The Virtual Book Club is meeting next Wednesday, August 12th, at 2pm central to discuss The Cabin at the End of the World by Paul Tremblay. We are using GoTo Meeting which will allow patrons to video chat with others about the book. Information about how to join is below!
Curious what the book is about? Check out the following description from the publisher.
The Bram Stoker Award-winning author of A Head Full of Ghosts adds an inventive twist to the home invasion horror story in a heart-palpitating novel of psychological suspense. Seven-year-old Wen and her parents, Eric and Andrew, are vacationing at a remote cabin on a quiet New Hampshire lake. Their closest neighbors are more than two miles in either direction along a rutted dirt road. One afternoon, as Wen catches grasshoppers in the front yard, a stranger unexpectedly appears in the driveway. Leonard is the largest man Wen has ever seen but he is young, friendly, and he wins her over almost instantly. Leonard and Wen talk and play until Leonard abruptly apologizes and tells Wen, “None of what’s going to happen is your fault”. Three more strangers then arrive at the cabin carrying unidentifiable, menacing objects. As Wen sprints inside to warn her parents, Leonard calls out: “Your dads won’t want to let us in, Wen. But they have to. We need your help to save the world.” Thus begins an unbearably tense, gripping tale of paranoia, sacrifice, apocalypse, and survival that escalates to a shattering conclusion, one in which the fate of a loving family and quite possibly all of humanity are entwined. The Cabin at the End of the World is a masterpiece of terror and suspense from the fantastically fertile imagination of Paul Tremblay.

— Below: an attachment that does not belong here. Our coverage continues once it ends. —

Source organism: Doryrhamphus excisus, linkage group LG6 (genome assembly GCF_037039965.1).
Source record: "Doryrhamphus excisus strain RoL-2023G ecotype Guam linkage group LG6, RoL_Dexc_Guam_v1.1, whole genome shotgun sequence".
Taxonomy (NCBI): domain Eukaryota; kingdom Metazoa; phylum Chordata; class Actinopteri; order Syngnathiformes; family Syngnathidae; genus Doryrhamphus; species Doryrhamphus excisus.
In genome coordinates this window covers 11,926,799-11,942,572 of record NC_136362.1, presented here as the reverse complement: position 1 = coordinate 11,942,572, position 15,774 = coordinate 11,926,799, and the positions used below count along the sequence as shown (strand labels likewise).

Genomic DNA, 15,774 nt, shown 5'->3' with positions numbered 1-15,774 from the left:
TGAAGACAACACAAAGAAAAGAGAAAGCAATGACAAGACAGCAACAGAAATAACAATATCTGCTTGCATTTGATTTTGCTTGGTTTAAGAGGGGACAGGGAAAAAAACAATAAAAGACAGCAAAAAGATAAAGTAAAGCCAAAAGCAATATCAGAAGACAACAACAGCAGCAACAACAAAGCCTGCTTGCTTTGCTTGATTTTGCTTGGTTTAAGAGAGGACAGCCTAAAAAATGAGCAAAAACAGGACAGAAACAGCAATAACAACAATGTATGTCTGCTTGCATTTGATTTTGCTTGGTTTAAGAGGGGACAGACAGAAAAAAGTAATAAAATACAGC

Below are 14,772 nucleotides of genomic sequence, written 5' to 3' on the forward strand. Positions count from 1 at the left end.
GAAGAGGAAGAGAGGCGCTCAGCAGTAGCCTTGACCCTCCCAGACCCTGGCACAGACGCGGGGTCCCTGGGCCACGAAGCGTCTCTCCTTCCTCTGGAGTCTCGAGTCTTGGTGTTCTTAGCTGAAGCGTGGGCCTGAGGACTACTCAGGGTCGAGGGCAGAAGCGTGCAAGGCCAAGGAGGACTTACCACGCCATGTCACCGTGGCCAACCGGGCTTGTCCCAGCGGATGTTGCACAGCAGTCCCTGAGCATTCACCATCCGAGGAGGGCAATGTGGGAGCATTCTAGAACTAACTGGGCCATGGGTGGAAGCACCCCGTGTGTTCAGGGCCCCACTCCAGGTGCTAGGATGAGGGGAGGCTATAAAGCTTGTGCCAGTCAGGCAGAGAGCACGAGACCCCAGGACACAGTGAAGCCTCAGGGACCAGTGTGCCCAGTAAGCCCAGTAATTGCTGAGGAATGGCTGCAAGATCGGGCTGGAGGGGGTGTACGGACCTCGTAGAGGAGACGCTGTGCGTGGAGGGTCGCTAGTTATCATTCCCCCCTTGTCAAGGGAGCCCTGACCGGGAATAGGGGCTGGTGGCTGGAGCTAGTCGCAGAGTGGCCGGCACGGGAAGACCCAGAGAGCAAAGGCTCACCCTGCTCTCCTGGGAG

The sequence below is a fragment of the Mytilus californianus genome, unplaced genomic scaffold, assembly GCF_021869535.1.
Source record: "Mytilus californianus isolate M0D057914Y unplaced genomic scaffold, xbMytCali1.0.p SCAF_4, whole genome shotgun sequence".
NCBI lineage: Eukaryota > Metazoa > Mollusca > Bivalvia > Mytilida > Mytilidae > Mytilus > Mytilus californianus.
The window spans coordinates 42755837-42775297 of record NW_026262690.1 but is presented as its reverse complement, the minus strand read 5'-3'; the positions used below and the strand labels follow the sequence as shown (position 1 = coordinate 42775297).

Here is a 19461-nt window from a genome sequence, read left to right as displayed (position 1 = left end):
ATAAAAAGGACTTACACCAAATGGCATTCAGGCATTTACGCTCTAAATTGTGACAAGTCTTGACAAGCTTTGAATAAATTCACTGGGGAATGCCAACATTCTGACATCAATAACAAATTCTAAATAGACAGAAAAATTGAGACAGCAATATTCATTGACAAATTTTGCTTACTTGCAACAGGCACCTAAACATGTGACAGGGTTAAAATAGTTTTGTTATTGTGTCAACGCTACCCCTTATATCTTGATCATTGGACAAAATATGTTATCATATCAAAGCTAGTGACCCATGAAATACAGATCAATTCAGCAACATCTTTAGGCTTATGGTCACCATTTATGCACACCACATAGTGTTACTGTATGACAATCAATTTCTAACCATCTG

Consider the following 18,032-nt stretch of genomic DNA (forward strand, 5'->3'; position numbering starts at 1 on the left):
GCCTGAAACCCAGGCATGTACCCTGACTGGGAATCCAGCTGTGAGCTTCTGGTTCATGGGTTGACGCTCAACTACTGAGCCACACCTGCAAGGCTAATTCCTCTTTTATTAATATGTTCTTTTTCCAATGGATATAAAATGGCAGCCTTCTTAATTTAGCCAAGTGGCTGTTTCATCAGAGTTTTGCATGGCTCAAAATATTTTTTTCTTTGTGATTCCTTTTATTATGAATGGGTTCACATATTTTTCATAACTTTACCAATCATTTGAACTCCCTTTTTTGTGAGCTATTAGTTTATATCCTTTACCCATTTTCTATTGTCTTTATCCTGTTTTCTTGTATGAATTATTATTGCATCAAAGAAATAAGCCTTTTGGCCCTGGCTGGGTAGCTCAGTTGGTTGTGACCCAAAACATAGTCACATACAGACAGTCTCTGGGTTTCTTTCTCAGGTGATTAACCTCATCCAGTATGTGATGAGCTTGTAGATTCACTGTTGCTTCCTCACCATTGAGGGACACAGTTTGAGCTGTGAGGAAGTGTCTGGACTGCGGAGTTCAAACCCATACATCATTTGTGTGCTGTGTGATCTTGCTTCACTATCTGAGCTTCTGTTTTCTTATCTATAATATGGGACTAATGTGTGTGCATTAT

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Virtual Book Club
Wed, Aug 12, 2020 2:00 PM – 3:00 PM (CDT)
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The first thing that drew me to Wytches by Scott Snyder was the cover, it did such a great job of grabbing my attention while also letting me know what the tone of the novel was going to be before I even opened the book. Dark, stylized art that was personal and small in scope. No world-ending apocalypse in this horror novel, just a family struggling to cope with their past and trying to accommodate to a new home. Little do they know that the woods that surround them holds an evil more sinister then they could imagine.